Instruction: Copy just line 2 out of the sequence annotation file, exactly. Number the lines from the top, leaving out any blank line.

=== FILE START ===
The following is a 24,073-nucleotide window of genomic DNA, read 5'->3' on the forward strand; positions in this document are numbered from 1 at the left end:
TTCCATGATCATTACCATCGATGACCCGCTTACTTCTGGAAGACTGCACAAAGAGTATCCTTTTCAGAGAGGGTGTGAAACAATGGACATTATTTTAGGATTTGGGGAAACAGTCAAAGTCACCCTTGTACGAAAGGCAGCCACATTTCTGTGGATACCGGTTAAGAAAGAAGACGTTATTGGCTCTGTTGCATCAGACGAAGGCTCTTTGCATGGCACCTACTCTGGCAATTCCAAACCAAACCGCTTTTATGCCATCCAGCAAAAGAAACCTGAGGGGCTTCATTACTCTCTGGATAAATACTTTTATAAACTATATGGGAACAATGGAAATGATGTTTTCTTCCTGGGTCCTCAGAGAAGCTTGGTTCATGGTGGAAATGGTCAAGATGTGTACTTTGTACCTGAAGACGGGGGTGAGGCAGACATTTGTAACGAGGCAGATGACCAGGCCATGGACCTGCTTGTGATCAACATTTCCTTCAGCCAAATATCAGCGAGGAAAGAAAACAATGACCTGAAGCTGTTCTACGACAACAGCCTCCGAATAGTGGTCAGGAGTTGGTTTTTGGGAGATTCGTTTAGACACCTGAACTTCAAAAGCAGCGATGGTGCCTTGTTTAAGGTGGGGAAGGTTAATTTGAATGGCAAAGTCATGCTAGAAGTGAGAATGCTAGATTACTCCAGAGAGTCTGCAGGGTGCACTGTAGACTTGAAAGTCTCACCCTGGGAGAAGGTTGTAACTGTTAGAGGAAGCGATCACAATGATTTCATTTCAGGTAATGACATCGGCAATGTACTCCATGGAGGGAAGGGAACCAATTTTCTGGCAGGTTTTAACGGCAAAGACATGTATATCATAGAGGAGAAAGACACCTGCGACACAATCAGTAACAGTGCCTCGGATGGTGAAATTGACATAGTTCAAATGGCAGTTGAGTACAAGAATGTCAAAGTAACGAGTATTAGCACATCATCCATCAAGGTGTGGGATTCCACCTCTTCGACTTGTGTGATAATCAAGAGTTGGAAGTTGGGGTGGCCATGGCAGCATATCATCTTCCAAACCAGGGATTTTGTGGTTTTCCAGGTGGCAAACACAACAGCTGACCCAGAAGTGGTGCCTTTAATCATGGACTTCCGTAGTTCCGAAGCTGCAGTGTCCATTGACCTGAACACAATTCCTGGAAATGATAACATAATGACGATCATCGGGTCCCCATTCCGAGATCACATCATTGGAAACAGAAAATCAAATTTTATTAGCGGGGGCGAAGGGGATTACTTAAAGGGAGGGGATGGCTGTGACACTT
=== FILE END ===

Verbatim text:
TTCCATGATCATTACCATCGATGACCCGCTTACTTCTGGAAGACTGCACAAAGAGTATCCTTTTCAGAGAGGGTGTGAAACAATGGACATTATTTTAGGATTTGGGGAAACAGTCAAAGTCACCCTTGTACGAAAGGCAGCCACATTTCTGTGGATACCGGTTAAGAAAGAAGACGTTATTGGCTCTGTTGCATCAGACGAAGGCTCTTTGCATGGCACCTACTCTGGCAATTCCAAACCAAACCGCTTTTATGCCATCCAGCAAAAGAAACCTGAGGGGCTTCATTACTCTCTGGATAAATACTTTTATAAACTATATGGGAACAATGGAAATGATGTTTTCTTCCTGGGTCCTCAGAGAAGCTTGGTTCATGGTGGAAATGGTCAAGATGTGTACTTTGTACCTGAAGACGGGGGTGAGGCAGACATTTGTAACGAGGCAGATGACCAGGCCATGGACCTGCTTGTGATCAACATTTCCTTCAGCCAAATATCAGCGAGGAAAGAAAACAATGACCTGAAGCTGTTCTACGACAACAGCCTCCGAATAGTGGTCAGGAGTTGGTTTTTGGGAGATTCGTTTAGACACCTGAACTTCAAAAGCAGCGATGGTGCCTTGTTTAAGGTGGGGAAGGTTAATTTGAATGGCAAAGTCATGCTAGAAGTGAGAATGCTAGATTACTCCAGAGAGTCTGCAGGGTGCACTGTAGACTTGAAAGTCTCACCCTGGGAGAAGGTTGTAACTGTTAGAGGAAGCGATCACAATGATTTCATTTCAGGTAATGACATCGGCAATGTACTCCATGGAGGGAAGGGAACCAATTTTCTGGCAGGTTTTAACGGCAAAGACATGTATATCATAGAGGAGAAAGACACCTGCGACACAATCAGTAACAGTGCCTCGGATGGTGAAATTGACATAGTTCAAATGGCAGTTGAGTACAAGAATGTCAAAGTAACGAGTATTAGCACATCATCCATCAAGGTGTGGGATTCCACCTCTTCGACTTGTGTGATAATCAAGAGTTGGAAGTTGGGGTGGCCATGGCAGCATATCATCTTCCAAACCAGGGATTTTGTGGTTTTCCAGGTGGCAAACACAACAGCTGACCCAGAAGTGGTGCCTTTAATCATGGACTTCCGTAGTTCCGAAGCTGCAGTGTCCATTGACCTGAACACAATTCCTGGAAATGATAACATAATGACGATCATCGGGTCCCCATTCCGAGATCACATCATTGGAAACAGAAAATCAAATTTTATTAGCGGGGGCGAAGGGGATTACTTAAAGGGAGGGGATGGCTGTGACACTT